You can find a list of bounties on sites like Bugcrowd and HackerOne

Apply to companies that provide training

Cybersecurity threats and technologies are always changing. Successful cybersecurity professionals are often lifetime learners, evolving their own skills as the threat landscape evolves. 

As you look toward getting a job in cybersecurity, consider companies that invest in ongoing training. This could not only save you money but also personal time. When ongoing training is part of your role, it could be at the company’s expense and on work time.

This is a good thing to ask when it’s your turn to ask questions during an interview, as it can demonstrate your willingness to learn.

Top cybersecurity challenges

Cybersecurity is continually challenged by hackers, data loss, privacy, risk management and changing cybersecurity strategies. The number of cyberattacks is not expected to decrease shortly. Moreover, increased entry points for attacks, such as with the arrival of the Internet of Things (IoT), and the growing attack surface increase the need to secure networks and devices.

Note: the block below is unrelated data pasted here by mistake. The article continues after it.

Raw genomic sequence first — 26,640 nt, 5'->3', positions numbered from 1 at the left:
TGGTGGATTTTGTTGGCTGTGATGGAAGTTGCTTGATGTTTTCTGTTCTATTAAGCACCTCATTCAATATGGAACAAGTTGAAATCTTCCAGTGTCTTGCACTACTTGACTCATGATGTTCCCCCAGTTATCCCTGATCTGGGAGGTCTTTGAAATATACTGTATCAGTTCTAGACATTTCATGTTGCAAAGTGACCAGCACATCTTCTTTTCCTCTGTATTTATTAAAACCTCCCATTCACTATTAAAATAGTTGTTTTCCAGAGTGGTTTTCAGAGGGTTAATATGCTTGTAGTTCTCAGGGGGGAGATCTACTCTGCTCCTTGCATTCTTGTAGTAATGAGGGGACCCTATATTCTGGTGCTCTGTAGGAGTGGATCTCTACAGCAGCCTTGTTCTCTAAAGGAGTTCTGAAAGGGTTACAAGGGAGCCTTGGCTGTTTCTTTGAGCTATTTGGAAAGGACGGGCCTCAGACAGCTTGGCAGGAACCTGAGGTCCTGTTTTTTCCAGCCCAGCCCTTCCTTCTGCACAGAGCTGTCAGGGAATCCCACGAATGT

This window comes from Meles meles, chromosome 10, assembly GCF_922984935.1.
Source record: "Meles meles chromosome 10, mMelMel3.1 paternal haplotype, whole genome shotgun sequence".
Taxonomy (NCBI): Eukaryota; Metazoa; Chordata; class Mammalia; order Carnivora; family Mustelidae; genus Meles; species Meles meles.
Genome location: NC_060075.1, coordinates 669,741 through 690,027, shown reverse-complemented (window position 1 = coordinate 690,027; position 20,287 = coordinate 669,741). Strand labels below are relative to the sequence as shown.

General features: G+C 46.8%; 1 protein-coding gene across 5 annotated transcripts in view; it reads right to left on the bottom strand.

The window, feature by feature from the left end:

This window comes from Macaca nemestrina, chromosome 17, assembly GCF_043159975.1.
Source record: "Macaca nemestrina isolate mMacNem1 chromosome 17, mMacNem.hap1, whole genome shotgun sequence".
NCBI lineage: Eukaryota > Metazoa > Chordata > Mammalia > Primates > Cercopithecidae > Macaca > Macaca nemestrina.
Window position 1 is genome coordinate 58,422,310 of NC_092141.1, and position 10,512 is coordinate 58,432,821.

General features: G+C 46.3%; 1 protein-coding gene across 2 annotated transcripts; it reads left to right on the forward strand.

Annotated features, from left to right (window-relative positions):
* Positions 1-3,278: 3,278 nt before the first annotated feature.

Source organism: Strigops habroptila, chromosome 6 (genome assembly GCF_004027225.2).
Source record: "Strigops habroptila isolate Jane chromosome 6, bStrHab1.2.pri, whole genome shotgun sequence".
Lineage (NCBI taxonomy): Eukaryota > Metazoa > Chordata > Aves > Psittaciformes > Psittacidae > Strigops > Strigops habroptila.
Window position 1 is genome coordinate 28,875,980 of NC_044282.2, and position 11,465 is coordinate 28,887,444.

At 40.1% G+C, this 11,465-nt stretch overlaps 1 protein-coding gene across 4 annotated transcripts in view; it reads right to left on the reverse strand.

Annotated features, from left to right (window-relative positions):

Major challenges that must be continuously addressed include evolving threats, the data deluge, cybersecurity awareness training, the workforce shortage and skills gap, and supply chain and third-party risks.

Evolving threats

One of the most problematic elements of cybersecurity is the evolving nature of security risks. As new technologies emerge, and as technology is used in new or different ways, new attack avenues are developed. Keeping up with these frequent changes and advances in attacks, as well as updating practices to protect against them, can be challenging.

Issues include ensuring all elements of cybersecurity are continually updated to protect against potential vulnerabilities. This can be especially difficult for smaller organizations without adequate staff or in-house resources.